The call resounded for David Oluwale, for Joy Gardner (both murdered by racist police in Uk), the Angola 3, Mumia Abu Jamal (political prisoners of an inhumane US penal system), for Stephen Lawrence, David Emmanuel (“smiley Culture”), for Kingsley Burrell, Mark Duggon, Trayvon Martin, for victims of Apartheid and for men and women workers gunned down in Marikana, for youth in Linden (Guyana) killed by state police. It is resounding for girls and women being raped in Congo, a legacy of a vicious system of exploitation, for the perpetual injustices against the people of Haiti; it is resounding for the trampling all over Africa by Western Europeans, the US and their greedy multi-national corporations who raid, scavenge and construct governments to serve their interest and pay puppets to instigate fake wars to which they can supply arms and when convenient come in to intervene. The call resounds when an African youth is stabbed, imprisoned, stopped, despicably searched and forced into a ready-made sub-culture of criminality; when the academic prospects of our sons and daughters are restricted by a school system designed for their underachievement; when being employed is token - ism (the farce of “positive discrimination”) and where there is a cap on our advancement; when no matter how many degrees we have, how experienced we are in our careers we’ll struggle to find work that pays the same as a less qualified/experienced European; and when our talent and material resources abound we’ll be the last to reap the rewards. All Africans experience, in varying degrees, systematic injustice and exploitation.

If the call resounds for a collective recognition of these injustices, then it calls for a collective (unified) response towards achieving economic, social and cultural liberation. The Pan-African vision is for self-determination, dignity and economic independence for all Africans. Dehumanised by centuries of oppression and exploitation many of us are ashamed of who we are; Pan-African is necessarily a political identity and it demands responsibility. Until we are truly free as a people, we must not be afraid to link arms with brothers and sisters in struggle. We must challenge ourselves to face the meaning of those “ism” words. Undoubtedly this will be a step toward knowing the enemy – as the visionary Pan-Africanist, Kwame Nkrumah, has forewarned us. This enemy - the “collective imperial -ism” of Europe and the US will never give us the freedom to determine our fate; to utilise our human and non-human resources for the benefit of our people. With one hand, European countries let go of (gave “sham” independence to) their “colonies” with the other they clasped a neo-colonial noose around these countries, creating new (“neo”) ways of ensuring their economic interests continue to be served by these countries. The Pan-African objective – is to claim what is rightfully ours –total liberation.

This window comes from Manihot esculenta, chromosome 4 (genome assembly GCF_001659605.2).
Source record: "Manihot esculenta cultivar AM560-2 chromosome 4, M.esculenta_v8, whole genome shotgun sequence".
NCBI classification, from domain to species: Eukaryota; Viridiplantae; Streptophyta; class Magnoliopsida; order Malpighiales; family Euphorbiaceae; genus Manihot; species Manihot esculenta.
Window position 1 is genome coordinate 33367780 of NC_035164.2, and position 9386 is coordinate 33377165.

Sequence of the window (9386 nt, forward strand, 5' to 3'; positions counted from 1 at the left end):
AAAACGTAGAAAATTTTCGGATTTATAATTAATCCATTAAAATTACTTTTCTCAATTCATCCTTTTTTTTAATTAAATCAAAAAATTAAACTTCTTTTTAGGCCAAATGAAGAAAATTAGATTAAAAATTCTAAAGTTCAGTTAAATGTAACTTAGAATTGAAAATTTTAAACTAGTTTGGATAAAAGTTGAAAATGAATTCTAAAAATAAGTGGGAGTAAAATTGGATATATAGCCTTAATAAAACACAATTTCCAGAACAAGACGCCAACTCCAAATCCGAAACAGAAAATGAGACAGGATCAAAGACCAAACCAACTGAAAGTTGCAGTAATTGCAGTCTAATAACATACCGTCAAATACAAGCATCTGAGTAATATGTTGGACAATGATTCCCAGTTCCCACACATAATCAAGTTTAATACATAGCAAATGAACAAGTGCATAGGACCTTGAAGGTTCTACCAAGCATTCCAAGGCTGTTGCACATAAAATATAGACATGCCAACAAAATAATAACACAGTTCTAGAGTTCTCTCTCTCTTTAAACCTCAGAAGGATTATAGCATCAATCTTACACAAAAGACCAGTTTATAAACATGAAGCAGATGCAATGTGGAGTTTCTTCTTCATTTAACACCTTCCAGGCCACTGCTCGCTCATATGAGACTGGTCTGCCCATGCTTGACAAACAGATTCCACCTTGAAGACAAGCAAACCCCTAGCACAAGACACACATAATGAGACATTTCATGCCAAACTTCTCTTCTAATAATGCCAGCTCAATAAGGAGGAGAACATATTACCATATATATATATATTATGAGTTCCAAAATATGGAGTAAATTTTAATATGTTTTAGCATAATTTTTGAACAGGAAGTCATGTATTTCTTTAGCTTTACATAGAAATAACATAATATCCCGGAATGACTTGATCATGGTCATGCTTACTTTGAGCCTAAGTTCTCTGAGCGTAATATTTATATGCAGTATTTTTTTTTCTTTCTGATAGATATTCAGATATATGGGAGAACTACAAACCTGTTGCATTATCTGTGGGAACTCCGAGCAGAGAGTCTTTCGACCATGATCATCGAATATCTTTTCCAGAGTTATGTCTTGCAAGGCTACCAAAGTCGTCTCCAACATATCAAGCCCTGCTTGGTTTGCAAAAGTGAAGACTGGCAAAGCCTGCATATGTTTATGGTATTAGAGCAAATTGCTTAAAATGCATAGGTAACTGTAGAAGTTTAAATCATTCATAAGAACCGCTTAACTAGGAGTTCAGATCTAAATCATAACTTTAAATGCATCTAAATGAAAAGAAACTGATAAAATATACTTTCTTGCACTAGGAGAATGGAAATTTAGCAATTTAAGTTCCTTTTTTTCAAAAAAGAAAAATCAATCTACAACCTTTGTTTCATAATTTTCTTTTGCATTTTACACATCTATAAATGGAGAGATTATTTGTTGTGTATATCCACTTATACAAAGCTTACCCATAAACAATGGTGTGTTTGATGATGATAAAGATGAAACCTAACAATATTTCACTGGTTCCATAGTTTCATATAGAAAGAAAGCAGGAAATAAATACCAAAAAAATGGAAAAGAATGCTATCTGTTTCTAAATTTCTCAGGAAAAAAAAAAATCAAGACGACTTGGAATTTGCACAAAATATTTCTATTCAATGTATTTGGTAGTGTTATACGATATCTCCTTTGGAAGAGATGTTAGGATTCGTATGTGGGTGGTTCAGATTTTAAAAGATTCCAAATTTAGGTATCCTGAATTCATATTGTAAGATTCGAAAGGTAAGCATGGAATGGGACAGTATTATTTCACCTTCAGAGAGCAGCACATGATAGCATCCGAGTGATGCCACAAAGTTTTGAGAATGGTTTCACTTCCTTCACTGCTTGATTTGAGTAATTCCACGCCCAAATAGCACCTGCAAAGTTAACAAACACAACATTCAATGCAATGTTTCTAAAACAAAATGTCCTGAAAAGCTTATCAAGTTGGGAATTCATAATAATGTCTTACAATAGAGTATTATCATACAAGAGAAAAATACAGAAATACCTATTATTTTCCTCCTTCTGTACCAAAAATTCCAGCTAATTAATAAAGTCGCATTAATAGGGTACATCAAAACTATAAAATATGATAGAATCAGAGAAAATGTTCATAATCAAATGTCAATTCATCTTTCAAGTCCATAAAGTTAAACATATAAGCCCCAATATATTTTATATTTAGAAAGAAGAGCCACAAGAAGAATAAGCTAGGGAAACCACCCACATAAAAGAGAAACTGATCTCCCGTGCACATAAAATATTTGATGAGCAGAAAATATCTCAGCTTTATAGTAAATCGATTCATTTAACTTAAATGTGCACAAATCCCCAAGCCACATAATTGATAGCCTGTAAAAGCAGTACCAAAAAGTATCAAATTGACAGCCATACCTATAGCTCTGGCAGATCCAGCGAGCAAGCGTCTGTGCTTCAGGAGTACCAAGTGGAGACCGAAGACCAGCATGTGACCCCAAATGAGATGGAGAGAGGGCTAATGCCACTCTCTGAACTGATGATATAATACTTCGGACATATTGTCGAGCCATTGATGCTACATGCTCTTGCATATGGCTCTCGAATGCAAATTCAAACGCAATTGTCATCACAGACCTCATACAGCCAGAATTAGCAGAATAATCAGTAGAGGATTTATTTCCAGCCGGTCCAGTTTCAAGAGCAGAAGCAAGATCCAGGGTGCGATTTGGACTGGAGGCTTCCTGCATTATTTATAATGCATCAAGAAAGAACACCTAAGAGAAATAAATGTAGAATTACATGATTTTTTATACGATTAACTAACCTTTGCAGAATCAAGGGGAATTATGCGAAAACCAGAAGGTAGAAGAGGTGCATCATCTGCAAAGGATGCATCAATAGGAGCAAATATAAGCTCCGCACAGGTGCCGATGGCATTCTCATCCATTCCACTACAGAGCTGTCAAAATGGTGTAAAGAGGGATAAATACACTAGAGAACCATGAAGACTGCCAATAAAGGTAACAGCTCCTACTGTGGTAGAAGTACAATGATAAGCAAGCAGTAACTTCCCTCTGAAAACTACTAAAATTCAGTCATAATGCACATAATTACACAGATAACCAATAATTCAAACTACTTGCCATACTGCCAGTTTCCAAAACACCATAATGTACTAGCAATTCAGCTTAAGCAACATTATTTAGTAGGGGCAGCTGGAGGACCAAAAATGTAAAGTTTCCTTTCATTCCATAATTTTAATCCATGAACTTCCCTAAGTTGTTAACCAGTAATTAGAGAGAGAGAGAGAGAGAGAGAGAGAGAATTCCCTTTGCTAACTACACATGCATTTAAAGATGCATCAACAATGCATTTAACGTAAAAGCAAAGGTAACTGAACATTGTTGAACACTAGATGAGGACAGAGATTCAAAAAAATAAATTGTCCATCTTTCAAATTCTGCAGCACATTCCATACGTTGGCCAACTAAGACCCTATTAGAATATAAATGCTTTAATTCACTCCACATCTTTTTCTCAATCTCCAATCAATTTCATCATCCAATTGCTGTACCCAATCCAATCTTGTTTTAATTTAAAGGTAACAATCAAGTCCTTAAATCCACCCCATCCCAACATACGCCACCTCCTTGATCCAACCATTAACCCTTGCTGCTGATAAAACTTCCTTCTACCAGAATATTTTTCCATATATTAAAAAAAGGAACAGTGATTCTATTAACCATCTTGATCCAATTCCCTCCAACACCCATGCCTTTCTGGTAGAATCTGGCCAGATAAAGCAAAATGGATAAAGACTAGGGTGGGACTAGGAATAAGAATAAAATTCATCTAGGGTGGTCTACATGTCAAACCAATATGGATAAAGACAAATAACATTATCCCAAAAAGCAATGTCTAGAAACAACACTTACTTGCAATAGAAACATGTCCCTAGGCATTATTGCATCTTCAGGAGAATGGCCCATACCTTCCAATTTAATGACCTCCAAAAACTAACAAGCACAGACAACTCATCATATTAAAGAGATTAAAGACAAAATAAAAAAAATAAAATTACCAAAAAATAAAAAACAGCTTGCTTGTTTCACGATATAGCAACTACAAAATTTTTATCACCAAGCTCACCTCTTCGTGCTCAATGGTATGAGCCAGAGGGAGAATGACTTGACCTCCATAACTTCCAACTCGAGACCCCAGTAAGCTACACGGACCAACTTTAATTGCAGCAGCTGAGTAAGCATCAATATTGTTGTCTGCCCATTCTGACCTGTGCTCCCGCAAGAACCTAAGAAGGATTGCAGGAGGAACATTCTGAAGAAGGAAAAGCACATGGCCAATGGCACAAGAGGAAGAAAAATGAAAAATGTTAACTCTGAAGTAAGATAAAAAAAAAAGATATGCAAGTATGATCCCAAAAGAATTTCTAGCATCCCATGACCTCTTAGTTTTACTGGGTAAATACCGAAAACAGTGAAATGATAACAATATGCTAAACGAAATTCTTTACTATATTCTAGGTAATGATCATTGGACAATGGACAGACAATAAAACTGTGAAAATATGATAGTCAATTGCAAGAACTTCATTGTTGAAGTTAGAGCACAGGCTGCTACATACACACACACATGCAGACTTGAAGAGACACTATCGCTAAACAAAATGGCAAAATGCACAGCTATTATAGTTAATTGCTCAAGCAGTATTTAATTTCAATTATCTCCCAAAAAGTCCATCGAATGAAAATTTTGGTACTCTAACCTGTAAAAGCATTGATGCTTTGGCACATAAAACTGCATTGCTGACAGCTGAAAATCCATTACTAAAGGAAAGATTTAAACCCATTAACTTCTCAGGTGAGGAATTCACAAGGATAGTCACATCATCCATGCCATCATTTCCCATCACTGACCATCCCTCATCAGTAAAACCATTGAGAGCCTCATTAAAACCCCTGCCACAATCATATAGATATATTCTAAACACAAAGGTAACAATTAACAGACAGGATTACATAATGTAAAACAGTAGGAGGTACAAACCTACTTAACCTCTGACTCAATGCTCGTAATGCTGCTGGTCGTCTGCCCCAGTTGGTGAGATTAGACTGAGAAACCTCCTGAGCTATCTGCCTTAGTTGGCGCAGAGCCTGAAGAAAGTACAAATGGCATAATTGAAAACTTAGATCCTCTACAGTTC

When Nkrumah said: “all peoples of African descent, whether they live in North or South America, the Caribbean, or in any other part of the world are Africans and belong to the African nation,” he not only echoed Garvey he also appealed for unity in the struggle against our common enemy. Self-affirmation as a Pan-African – despite the varied ways this is defined – is an empowering step towards building African unity; it is a step because the whole is a formidable journey. The vision cannot be a theory only - it must consciously manifest. An example of this vision in action was when Sekou Toure invited Nkrumah (after the 1966 coup in Ghana) to be co-president of Guinea Conakry and permitted Amilcar Cabral's PAICG party's head quarters to be based there. Though Muslim and Christian respectively Toure and Nkrumah didn't allow superficial differences to cloud their vision for a unified Africa; such was the brightness of their light. Past visionaries, whose contribution we hail and respect have borne their share of the responsibility. They have illuminated our path toward freedom, if we should only be willing to take time and read the signs. Basking in their light is not enough. We must rise to the challenge of taking action - bend our will and mind to tuning our understanding of the struggle and its "isms." In so doing we too might realise our potential to manifest light.

Shout Out

The Handbook of Revolutionary Warfare - Kwame Nkrumah
Blueprint for Black Power - Amos Wilson
Selected writings and speeches of Marcus Garvey - Bob Blaisdell
The World and Africa - WEB Du Bois